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“By this we know that we love the children of God, when we love God and obey his commandments. For this is the love of God, that we keep his commandments. And his commandments are not burdensome” (1 John 5:2,3).
NOWADAYS, MOST PEOPLE THINK OF EQUALITY IN SUCH A WAY THAT THEY BELIEVE HIERARCHIES ARE EVIL AND ARE TO BE AVOIDED WHEREVER POSSIBLE. The very word obedience evokes an image of pre-modern times, before equality came to be viewed as it is today. As a result, when we delve into the Scriptures and encounter words like lord, master, ruler, king, and lawgiver, many people have a knee-jerk reaction against the very idea conveyed by such words.
To “obey,” of course, means to yield to the command of someone else. The idea may be unwelcome in our culture, but Jesus was not averse to it. During His sojourn in this world, for example, He submitted to baptism as an act of obedience, despite having no sins that He needed to repent of (Matthew 3:13–17). And on one occasion, He said simply, “I have come down from heaven, not to do my own will but the will of him who sent me” (John 6:38).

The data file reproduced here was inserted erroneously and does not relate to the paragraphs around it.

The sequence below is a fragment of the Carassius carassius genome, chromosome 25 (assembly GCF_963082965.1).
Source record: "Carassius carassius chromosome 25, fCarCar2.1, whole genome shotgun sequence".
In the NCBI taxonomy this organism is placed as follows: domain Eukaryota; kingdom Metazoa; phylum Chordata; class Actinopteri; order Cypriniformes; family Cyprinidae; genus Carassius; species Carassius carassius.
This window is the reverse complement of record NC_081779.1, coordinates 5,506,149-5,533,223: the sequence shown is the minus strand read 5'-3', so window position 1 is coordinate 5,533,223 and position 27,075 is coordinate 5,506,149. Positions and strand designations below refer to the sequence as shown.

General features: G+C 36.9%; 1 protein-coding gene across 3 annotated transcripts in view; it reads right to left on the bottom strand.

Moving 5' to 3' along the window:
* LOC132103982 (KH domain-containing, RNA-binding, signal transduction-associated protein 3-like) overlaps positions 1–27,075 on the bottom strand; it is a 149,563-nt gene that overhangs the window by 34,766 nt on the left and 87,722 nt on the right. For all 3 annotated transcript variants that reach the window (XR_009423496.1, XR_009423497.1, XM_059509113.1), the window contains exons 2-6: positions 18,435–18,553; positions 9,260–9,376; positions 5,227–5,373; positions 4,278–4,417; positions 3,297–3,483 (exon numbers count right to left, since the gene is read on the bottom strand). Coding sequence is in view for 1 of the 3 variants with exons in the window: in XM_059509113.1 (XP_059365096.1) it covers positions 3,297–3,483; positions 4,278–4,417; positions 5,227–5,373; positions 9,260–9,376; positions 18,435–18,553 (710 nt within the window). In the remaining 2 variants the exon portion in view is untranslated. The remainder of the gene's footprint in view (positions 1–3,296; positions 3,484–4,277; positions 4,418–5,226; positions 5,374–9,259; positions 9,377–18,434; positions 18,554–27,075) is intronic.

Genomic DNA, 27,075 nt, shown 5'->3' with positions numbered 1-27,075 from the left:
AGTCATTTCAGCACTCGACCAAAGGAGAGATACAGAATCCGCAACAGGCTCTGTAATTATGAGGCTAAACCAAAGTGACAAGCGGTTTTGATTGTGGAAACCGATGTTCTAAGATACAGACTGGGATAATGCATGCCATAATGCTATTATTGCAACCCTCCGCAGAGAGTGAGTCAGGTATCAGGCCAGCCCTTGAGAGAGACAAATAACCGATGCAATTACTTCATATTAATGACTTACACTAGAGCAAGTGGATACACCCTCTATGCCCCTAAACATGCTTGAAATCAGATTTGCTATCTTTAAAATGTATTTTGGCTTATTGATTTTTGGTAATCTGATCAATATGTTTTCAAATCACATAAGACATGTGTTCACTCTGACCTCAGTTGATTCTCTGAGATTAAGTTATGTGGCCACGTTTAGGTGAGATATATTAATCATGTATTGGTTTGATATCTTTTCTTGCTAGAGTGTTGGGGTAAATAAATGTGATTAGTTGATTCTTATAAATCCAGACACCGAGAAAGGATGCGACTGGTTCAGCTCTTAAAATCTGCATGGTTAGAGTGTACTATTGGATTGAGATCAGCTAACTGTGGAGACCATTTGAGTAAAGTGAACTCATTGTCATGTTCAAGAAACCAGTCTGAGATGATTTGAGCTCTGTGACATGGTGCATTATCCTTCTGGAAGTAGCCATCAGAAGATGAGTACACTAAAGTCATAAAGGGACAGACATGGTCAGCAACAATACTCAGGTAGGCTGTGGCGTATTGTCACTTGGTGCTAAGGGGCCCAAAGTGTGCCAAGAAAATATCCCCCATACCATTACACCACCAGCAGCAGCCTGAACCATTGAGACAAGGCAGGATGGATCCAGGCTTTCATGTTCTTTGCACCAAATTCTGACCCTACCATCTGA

When the gospel of Christ was preached on the Day of Pentecost in Acts 2, Peter concluded his sermon by saying, “Let all the house of Israel therefore know for certain that God has made him both Lord and Christ, this Jesus whom you crucified” (v.36). Both Lord and Christ. To be Christians, we will have to accept not only the messiahship but also the lordship of Christ — and that will require us to get comfortable with the idea of obedience.
So we need to view obedience in a more kindly light. And even in our relationships with other human beings, we should not think of hierarchies and submission as inherently evil. Without so much as a word of resistance or resentment, Jesus submitted to the authority of a Roman governor and allowed Himself to be put to death. And even in the years of His youth, He had been submissive to Joseph and Mary (Luke 2:51,52), although as their Creator He would have had the right to command their behavior. Wherever we look in the New Testament, we see Jesus recommending obedience as something to be honored and appreciated. He showed us that it was not obedience that got us into trouble, but obedience to sin.
“Thirty years of our Lord’s life are hidden in these words of the gospel: ‘He was subject to them’ ” (Jacques-Bénigne Bossuet).
Gary Henry — WordPoints.com + AreYouaChristian.com